Poland’s planned energy restructuring set to hasten coal demise

The €17.5 billion fund is designed to support the EU's most fossil fuel dependent regions, most of which rely on coal, in their transition to a low-carbon economy, while limiting the economic and social impacts. [EPA-EFE/Andrzej Grygiel POLAND OUT]

Poland could phase out coal as early as 2035 under a “business as usual scenario,” according to Greenpeace, which performed an analysis of the latest government plans to restructure the country’s virus-hit energy sector.

The Polish government is currently preparing a major restructuring of the country’s three state-controlled energy utilities.

“Our plan is creating from the three energy groups – Tauron, PGE and Enea – two entities. One would be coal (based) and the other non-coal. We are consulting on this with the European Commission,” deputy Prime Minister Jasek Sasin said earlier this month.

The government plan includes a restructuring of the country’s biggest coal producer PGG, and involves the closure of two mines, Reuters reported earlier this month. PGG has been hit by falling demand for coal, lower prices, and the rising number of coronavirus infections, which led to the temporary closure of some mines in June.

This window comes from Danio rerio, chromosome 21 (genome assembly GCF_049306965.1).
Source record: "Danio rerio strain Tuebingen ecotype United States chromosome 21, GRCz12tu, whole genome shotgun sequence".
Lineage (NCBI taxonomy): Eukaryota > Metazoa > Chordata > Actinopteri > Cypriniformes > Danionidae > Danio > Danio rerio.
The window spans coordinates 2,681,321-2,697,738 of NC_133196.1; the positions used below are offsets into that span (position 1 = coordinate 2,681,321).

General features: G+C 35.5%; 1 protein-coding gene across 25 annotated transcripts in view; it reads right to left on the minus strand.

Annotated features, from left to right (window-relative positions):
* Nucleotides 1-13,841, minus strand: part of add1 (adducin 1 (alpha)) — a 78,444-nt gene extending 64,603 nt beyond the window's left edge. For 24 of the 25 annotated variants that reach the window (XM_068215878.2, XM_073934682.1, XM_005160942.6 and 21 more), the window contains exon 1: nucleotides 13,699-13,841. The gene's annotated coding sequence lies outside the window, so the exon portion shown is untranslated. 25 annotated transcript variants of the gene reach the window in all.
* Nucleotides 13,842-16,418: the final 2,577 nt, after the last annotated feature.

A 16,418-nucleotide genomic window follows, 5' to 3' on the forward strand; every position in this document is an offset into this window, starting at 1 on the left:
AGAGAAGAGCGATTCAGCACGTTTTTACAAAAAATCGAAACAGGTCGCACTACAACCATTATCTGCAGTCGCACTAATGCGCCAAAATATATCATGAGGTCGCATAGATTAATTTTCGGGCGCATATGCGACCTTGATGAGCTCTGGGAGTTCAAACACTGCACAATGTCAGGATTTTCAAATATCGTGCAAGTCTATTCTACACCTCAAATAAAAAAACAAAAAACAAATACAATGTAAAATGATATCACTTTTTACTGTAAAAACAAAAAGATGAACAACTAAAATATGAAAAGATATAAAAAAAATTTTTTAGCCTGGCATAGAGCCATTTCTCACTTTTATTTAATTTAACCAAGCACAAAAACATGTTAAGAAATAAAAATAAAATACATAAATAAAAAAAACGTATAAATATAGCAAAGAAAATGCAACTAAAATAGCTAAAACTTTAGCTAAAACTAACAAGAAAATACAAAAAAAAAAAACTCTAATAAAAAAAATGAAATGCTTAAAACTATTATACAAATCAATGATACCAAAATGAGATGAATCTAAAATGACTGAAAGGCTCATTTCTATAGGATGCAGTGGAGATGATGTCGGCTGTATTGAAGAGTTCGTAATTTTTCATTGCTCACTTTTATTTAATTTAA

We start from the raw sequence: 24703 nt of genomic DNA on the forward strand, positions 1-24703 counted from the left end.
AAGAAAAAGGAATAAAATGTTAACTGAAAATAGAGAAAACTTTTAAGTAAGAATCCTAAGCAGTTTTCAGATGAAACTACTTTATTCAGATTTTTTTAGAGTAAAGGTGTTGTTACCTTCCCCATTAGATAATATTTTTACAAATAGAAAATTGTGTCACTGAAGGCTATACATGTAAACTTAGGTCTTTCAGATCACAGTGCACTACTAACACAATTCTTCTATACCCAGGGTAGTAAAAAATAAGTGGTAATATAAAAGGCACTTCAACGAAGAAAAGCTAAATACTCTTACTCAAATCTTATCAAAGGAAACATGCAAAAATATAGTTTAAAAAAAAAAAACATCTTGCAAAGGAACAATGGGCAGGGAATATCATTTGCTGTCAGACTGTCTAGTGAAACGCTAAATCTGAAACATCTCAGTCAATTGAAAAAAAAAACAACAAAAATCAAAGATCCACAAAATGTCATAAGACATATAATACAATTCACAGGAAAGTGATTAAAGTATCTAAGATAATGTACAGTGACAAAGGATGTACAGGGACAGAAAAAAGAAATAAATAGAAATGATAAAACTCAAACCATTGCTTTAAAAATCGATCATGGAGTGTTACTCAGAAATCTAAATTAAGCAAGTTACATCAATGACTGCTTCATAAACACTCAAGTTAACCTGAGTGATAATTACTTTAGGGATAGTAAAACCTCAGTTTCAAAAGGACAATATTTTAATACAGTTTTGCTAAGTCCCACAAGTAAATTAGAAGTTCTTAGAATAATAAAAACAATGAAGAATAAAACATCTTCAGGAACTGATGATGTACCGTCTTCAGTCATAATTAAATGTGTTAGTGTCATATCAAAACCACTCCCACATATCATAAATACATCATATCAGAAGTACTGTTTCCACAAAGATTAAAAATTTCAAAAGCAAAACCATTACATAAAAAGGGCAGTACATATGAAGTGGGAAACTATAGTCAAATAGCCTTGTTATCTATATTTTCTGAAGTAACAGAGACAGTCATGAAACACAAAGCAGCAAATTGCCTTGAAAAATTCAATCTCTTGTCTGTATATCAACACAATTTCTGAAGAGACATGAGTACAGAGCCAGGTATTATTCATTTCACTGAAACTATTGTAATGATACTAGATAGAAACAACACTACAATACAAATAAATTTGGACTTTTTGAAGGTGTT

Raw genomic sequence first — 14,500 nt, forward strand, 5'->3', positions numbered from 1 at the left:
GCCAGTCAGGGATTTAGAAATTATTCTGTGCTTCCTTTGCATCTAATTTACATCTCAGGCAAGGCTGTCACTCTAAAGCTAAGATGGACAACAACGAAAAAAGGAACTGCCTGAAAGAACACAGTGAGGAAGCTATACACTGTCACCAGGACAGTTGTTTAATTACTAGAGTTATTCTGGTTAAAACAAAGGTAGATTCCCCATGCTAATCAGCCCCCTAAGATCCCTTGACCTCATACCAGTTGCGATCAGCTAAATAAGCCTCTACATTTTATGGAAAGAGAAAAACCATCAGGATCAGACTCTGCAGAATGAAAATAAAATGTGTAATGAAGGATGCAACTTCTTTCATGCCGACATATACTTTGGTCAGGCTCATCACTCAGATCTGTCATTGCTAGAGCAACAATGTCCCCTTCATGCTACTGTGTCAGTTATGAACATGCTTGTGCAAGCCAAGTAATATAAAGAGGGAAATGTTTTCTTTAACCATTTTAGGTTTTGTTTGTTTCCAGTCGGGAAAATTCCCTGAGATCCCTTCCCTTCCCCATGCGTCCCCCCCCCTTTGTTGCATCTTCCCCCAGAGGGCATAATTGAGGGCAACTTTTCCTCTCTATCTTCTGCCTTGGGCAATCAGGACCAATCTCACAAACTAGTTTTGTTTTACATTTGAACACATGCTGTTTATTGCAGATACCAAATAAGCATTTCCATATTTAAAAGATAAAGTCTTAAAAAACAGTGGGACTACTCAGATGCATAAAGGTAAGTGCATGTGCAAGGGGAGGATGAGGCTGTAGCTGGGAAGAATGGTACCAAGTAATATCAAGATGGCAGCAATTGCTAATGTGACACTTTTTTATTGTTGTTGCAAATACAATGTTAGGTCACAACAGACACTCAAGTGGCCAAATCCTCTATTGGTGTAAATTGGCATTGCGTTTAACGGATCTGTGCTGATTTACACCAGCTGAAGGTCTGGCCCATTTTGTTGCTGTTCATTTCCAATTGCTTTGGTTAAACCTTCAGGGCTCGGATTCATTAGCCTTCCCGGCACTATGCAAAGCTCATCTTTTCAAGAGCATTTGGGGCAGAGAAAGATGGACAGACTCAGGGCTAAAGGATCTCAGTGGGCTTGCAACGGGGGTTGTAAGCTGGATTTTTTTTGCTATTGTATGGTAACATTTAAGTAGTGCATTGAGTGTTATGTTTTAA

Sasin admitted that the restructuring plans were also precipitated by fast-changing policy developments, including an EU-wide target to reduce global warming emissions to net-zero by 2050.

“We are all surprised by the pace of climate policy changes … Today we need to reevaluate some comments due to what is happening around us,” Sasin said.

Under government plans, coal power plants would be placed under the authority of the National Energy Security Agency (NABE), with a view to closing them down by 2040. Until then, NABE would subsidise the plants’ operations under the so-called “early decommissioning mechanism”.

But Greenpeace argues that most of these power plants already have closure dates in place and that Poland could phase out coal by 2035 in a Business as Usual (BAU) scenario driven purely by economics.

“It is clear that without new lifelines and subsidies, coal is at a dead end even in Poland,” said Joanna Flisowska from Greenpeace Poland, which conducted an analysis of the government’s plans.

“Instead of distorting the reality and pretending that Poland could run on coal for a few more decades, the government should focus on accelerating the clean energy transition and speeding up coal phase-out by 2030 at the latest,” she said.

Once finalised, the restructuring plan for Poland’s energy sector will be submitted to the European Commission for approval under the EU’s state aid and competition rules.

[Edited by Zoran Radosavljevic]

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